Is it is dickish to shout louder than others so as to attempt to get people off their soapboxes and engage in conversation instead? I would argue yes, but warranted; wake up calls can be rude and abrupt, but serve a purpose, even the thinking need to be shaken up occasionally and to be roused from complacency.

So much space has been taken up with name calling, rudeness, vitriol, poison and false suppositions. I don't expect everyone to be cuddly and friendly, but for the love of pete, if you are going to engage in writing in public, entertain me, stimulate me and make me think. If I sought intellectual pablum I could resubscribe to cable and watch Survivor. If I wished to be witness to cliquishness, bullying and generally rude behaviour I would go hang around high-schoolers.

If you disagree with X, dig deep and find an actual reason to disagree. Snide comments only serve to discredit the author's position.

A certain amount of arrogance may be involved in authoring a blog, but just as readership can be bellcurved, so too can authorship. There are those who seek a herd and those who do not.

Suggesting that certain things not be written because they may influence the herd to behave one way or the other is suggesting censorship.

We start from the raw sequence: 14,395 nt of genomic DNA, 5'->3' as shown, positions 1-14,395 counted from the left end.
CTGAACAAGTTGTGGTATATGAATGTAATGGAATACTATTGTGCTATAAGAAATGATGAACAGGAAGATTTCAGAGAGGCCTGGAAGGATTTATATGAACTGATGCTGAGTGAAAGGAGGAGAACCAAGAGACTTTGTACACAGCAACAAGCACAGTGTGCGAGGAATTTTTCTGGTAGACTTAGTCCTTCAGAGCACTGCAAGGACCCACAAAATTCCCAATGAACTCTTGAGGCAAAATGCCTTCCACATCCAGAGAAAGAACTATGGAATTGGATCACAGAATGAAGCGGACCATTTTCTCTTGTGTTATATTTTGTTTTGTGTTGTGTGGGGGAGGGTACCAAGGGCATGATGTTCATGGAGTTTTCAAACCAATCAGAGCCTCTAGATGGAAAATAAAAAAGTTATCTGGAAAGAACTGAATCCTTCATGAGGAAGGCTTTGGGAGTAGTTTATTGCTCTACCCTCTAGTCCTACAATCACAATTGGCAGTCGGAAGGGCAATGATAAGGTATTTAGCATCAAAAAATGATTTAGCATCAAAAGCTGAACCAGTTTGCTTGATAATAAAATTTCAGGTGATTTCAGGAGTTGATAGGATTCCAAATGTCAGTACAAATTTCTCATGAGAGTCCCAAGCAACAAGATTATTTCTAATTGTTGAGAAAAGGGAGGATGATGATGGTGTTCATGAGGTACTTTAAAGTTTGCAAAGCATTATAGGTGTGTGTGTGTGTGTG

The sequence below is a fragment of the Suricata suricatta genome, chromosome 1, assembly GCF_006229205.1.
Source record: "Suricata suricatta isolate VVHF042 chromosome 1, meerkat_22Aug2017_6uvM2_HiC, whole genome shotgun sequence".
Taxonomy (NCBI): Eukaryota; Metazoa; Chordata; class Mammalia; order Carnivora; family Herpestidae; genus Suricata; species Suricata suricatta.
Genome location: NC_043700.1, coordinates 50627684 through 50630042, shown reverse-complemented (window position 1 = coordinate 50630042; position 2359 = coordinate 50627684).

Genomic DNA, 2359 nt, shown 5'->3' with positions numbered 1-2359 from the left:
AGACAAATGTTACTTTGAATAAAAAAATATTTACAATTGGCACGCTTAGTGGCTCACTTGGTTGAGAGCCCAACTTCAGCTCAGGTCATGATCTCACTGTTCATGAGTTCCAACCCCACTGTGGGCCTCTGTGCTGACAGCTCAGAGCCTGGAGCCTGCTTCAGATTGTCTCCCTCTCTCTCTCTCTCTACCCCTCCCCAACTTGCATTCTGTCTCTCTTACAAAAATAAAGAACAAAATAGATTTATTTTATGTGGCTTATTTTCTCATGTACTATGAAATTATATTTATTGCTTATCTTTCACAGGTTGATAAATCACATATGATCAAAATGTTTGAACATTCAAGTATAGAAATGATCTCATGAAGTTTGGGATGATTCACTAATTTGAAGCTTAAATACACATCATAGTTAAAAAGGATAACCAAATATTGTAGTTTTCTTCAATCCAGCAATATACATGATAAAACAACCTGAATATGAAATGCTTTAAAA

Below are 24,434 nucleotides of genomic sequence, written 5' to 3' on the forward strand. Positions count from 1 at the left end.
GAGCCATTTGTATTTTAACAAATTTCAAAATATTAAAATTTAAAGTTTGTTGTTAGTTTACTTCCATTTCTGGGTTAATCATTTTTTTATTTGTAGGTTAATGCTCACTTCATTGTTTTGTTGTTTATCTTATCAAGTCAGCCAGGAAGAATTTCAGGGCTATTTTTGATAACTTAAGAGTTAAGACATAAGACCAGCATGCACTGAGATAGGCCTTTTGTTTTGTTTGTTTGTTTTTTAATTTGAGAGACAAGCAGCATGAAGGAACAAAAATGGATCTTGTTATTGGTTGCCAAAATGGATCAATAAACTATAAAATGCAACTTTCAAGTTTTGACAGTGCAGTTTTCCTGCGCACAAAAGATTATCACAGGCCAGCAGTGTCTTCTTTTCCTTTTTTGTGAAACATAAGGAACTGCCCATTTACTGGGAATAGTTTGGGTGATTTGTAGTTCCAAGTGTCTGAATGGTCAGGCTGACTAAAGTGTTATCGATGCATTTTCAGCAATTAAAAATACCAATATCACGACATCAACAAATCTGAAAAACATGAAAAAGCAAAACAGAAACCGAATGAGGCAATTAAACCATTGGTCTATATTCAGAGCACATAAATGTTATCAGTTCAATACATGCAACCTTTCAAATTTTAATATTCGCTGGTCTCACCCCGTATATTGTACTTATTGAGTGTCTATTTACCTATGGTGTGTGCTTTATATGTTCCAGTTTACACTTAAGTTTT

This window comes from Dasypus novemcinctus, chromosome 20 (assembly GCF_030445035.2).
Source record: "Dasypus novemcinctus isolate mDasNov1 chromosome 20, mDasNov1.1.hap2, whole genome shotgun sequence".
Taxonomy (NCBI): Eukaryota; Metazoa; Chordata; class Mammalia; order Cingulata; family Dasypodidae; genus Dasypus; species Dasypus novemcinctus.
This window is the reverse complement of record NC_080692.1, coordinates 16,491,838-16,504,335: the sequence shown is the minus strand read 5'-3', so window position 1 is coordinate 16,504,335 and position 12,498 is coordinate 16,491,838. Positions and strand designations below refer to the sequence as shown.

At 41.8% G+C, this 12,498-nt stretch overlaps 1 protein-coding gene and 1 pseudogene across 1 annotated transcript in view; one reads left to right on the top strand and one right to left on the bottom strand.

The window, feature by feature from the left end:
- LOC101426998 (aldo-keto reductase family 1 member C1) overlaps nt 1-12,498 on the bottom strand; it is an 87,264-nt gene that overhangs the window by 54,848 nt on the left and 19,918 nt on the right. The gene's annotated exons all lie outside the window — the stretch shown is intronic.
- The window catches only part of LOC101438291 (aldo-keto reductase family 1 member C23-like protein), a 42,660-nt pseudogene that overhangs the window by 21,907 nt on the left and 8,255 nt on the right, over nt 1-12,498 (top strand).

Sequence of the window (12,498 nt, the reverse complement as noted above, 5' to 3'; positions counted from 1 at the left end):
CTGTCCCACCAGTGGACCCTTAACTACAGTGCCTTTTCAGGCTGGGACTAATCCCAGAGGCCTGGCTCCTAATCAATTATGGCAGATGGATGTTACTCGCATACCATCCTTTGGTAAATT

Suggesting that all readers are members of the herd is insulting to those of us who aren't.

Make bold statements. Support your arguments with facts. Don't stop doing what you are doing, and never underestimate your readership because not everyone who wanders about from blog to blog is a sheep.

But if, on the other hand, the intended audience is the average, the herd, then just say so.

Klepsacovic said...

I think what's going on here is a disagreement on the definition of dickishness. Being upfront, impolitely honest, or loud, are not innately dickish. So I think we mostly agree (on dickishness) beside the semantics.

"Suggesting that certain things not be written because they may influence the herd to behave one way or the other is suggesting censorship."
Except this point. Should we say absolutely anything we like? Pardon the extreme scenario, it is only to establish possible needs for censorship. I buy a lot of guns, all of which are perfectly legal to own. I also buy a lot of bomb-making materials, but nothing in illegal quantities. Then I go find a crowd, let's say some recently laid-off people who are likely to be upset with the system. We all drink a bit. Then I merely talk, saying things like where all my guns are, how to assemble the bombs, and who I really think should die.

On a different topic, I would not link the herd and the average. Everyone is stupid in some aspect and therefore has some number of issues on which they will be herd. So we could loosely see stupid people as having more issues on which they will form herds, but intelligence does not grant immunity to herds, and can actually add more possible issues on which to herd. For example, a very stupid ignorant person might be incapable of understanding physics, so he will not easily join a herd on string theory arguments, where a more intelligent person could.